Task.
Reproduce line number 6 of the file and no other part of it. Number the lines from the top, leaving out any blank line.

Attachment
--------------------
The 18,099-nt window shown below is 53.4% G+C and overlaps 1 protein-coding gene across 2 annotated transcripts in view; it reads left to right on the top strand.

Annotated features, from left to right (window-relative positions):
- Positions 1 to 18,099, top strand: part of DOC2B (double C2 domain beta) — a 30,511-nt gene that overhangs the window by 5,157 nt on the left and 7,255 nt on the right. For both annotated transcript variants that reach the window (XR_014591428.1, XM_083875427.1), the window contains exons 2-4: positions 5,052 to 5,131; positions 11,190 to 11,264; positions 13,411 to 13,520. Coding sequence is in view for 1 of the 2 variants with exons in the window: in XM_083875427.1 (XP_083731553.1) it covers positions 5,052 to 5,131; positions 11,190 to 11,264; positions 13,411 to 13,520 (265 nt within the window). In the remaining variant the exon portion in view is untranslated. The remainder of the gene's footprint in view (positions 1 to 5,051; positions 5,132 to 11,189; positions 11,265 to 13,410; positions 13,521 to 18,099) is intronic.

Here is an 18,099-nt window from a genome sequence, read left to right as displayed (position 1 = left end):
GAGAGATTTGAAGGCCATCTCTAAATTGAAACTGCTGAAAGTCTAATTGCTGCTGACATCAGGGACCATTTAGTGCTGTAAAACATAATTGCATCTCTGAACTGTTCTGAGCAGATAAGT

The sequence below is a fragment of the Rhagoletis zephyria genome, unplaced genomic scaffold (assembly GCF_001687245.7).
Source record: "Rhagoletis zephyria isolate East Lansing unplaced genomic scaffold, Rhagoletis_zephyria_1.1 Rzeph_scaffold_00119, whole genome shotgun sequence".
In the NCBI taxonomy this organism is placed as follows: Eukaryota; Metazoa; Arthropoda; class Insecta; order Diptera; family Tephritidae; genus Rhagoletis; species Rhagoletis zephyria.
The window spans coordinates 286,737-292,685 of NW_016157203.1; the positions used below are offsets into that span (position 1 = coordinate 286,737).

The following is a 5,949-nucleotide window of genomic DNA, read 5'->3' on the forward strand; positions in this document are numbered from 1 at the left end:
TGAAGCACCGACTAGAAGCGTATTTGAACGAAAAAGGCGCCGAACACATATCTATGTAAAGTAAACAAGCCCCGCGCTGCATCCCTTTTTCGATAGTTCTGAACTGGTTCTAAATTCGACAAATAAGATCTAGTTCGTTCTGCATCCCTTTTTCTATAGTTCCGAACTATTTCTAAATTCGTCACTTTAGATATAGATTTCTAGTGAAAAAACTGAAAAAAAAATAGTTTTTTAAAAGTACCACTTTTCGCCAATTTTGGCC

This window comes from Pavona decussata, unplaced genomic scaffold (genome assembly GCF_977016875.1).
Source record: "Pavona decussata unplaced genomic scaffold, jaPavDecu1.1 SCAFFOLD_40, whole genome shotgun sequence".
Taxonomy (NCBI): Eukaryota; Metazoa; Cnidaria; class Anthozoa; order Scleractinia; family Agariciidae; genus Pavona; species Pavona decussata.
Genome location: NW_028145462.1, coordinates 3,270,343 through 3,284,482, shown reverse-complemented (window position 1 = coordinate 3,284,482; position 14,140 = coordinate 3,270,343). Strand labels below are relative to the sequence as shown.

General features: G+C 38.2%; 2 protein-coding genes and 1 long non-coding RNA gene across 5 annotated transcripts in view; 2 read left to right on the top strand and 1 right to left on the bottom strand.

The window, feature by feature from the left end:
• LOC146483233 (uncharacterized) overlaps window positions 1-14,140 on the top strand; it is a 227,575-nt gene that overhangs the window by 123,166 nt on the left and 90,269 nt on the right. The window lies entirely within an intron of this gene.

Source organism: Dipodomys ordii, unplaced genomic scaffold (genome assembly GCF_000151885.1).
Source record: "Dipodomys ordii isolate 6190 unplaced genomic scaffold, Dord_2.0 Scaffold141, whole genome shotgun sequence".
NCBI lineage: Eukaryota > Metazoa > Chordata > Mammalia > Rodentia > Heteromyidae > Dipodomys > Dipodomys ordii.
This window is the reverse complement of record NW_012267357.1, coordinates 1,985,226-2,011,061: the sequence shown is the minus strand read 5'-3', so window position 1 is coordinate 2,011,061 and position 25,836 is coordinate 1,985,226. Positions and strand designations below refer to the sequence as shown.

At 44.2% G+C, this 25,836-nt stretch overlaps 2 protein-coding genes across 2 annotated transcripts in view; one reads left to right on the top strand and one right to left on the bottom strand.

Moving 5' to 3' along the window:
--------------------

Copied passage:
The sequence below is a fragment of the Rhagoletis zephyria genome, unplaced genomic scaffold (assembly GCF_001687245.7).